To the left of the building - only about 1-2 min walk away from the main entrance - there is a smaller building called the “Ceilidh Hall” - a glass-fronted private chapel - where the wedding ceremony took place. This building can easily seat up to 150 people. The chapel was an absolute joy to take photographs in during the ceremony as it was sun-kissed during the whole time - and I love working with natural light. No harsh camera flashes going off during the ceremony means that no one even notices me taking photographs! What I particularly enjoyed as a Scotland wedding photographer was that the guests arrived in the main building and then the piper escorted all the guests in one long procession into the chapel. So there was no one sitting around on their own waiting before the wedding ceremony. All guests arrived at the same time.
After the ceremony, the staff and the piper helped organise a “people corridor” just outside the chapel for the bride and groom to walk through and their family and friends to shower them with confetti. What a fantastic opportunity for photos, and well thought out by the wedding venue! I am often asked by my clients when we can do the confetti photograph, and sometimes there is either no time, or the guests are ushered into a room before the bride and groom can have their confetti moment, or the venue doesn't allow it. But Carberry Tower had it all wonderfully planned and organised for me to take a few romantic photographs of the joy after the wedding ceremony.
After the ceremony, all the guests enjoyed canapés in the gardens in the sunshine behind the mansion house - and they looked so yummie!! There was a good 90 minute gap between the end of the ceremony and the call for the guests to sit down for the wedding breakfast. My personal recommendation from seeing hundreds of weddings would be at least a 90-minute reception time - starting at the end of the ceremony until the call for dinner. This will allow the guests to personally congratulate the bride and groom; canapés and champagne can be enjoyed and the guests can have a break before the next formalities - the speeches. Also, the photographer takes up quite a big portion of the reception time - both for family group photographs and the romantic photographs of the bride and groom.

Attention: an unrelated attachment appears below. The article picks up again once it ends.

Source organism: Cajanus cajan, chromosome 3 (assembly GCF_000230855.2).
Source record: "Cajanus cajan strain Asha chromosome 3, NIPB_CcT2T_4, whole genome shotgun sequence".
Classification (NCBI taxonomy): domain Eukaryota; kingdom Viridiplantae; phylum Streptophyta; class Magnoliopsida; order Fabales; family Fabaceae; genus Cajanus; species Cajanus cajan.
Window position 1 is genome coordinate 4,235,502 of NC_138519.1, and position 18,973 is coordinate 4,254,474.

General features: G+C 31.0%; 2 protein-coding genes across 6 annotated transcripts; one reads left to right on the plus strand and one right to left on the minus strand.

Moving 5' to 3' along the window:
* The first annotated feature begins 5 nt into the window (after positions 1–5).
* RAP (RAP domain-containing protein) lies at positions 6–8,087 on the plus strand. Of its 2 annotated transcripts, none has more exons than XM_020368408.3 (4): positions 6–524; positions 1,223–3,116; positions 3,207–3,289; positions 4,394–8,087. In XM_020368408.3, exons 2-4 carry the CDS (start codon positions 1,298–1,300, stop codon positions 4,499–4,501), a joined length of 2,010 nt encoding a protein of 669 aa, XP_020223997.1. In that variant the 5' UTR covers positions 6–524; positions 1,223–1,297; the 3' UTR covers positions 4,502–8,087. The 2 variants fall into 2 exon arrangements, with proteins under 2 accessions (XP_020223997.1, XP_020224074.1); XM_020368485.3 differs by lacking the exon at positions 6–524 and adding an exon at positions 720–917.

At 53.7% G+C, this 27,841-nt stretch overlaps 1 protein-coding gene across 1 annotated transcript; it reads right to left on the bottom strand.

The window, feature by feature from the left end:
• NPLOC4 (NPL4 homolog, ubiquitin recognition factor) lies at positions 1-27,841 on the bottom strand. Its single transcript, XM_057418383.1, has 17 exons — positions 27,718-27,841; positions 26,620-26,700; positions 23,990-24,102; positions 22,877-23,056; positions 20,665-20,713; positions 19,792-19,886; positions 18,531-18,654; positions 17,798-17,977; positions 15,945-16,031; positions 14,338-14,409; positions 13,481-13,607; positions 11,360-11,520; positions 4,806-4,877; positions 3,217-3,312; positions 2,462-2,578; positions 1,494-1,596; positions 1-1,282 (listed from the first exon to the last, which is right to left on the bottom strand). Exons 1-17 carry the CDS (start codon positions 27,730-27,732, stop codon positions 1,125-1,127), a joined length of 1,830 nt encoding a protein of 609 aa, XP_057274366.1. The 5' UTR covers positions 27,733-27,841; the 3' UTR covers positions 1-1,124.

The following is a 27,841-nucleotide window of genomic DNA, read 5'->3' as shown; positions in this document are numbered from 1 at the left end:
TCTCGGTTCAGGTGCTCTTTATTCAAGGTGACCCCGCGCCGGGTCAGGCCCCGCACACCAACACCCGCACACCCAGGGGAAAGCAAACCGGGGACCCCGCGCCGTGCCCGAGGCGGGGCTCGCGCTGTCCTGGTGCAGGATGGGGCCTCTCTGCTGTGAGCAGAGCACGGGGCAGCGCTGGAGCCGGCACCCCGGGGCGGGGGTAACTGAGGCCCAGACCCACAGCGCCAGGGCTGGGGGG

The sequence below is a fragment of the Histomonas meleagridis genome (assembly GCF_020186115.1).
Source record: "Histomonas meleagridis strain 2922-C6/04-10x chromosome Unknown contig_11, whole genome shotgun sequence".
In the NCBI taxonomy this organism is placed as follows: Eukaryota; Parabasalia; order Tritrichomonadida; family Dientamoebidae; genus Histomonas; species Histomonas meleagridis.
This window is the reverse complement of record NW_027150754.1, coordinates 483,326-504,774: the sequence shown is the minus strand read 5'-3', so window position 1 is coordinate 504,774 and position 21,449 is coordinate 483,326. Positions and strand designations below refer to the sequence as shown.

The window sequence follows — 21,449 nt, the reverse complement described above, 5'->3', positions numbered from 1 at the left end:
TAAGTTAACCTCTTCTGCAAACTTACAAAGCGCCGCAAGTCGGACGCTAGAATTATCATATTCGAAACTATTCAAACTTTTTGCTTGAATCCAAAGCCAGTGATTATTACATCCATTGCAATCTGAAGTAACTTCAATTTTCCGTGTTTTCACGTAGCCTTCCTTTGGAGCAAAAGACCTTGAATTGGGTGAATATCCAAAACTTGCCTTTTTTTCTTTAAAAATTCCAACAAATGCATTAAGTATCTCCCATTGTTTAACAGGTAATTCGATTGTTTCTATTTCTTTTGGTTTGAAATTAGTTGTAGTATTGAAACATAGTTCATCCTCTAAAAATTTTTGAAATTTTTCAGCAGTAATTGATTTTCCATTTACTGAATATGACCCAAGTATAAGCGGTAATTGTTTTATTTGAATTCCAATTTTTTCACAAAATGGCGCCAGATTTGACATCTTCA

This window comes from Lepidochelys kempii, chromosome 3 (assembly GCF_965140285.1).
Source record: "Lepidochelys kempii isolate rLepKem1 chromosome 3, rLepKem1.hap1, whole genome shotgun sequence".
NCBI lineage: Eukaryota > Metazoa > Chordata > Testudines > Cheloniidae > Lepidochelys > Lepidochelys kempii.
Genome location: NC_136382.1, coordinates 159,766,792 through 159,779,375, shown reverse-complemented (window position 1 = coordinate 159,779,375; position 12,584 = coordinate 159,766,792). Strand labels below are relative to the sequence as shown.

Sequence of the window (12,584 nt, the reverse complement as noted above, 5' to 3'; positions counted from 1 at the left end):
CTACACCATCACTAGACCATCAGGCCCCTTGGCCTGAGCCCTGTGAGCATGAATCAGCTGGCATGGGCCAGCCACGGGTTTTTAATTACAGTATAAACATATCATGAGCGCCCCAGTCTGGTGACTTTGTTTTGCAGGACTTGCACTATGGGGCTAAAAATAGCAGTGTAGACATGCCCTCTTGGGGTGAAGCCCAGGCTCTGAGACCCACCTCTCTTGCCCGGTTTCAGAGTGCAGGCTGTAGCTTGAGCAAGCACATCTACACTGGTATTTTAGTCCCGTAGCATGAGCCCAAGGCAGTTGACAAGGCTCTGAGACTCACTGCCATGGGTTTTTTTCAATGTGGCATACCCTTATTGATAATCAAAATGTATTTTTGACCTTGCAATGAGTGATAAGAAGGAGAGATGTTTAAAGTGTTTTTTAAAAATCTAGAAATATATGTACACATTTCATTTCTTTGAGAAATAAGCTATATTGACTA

I tend to take the requested family group combinations not long after the ceremony so they are out of the way. I plan them very carefully with the bride and groom before the wedding to have minimum time impact on their wedding day celebrations. Experience has shown that on average six group photographs cover the most important people on your wedding day, and if time and space permit this - a group photograph of everyone. After that, I have time to take photos of the dining-room setup and the cake, and capture the guests during the reception and take a few reportage-style photographs.